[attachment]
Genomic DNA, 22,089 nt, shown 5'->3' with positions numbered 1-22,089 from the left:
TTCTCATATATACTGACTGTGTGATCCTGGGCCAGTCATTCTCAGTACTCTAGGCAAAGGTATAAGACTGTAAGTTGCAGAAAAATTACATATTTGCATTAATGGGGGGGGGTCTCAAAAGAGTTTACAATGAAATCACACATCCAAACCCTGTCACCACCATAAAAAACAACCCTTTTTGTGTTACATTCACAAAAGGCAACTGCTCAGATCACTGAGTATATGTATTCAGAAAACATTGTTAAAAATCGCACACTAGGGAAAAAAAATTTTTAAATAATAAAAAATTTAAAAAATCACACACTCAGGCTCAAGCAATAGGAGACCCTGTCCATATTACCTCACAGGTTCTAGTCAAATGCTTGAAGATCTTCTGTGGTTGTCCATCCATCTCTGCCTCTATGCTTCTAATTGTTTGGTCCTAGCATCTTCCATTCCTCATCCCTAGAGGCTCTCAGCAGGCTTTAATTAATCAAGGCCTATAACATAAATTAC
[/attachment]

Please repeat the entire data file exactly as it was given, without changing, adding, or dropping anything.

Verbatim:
Genomic DNA, 22,089 nt, shown 5'->3' with positions numbered 1-22,089 from the left:
TTCTCATATATACTGACTGTGTGATCCTGGGCCAGTCATTCTCAGTACTCTAGGCAAAGGTATAAGACTGTAAGTTGCAGAAAAATTACATATTTGCATTAATGGGGGGGGGTCTCAAAAGAGTTTACAATGAAATCACACATCCAAACCCTGTCACCACCATAAAAAACAACCCTTTTTGTGTTACATTCACAAAAGGCAACTGCTCAGATCACTGAGTATATGTATTCAGAAAACATTGTTAAAAATCGCACACTAGGGAAAAAAAATTTTTAAATAATAAAAAATTTAAAAAATCACACACTCAGGCTCAAGCAATAGGAGACCCTGTCCATATTACCTCACAGGTTCTAGTCAAATGCTTGAAGATCTTCTGTGGTTGTCCATCCATCTCTGCCTCTATGCTTCTAATTGTTTGGTCCTAGCATCTTCCATTCCTCATCCCTAGAGGCTCTCAGCAGGCTTTAATTAATCAAGGCCTATAACATAAATTAC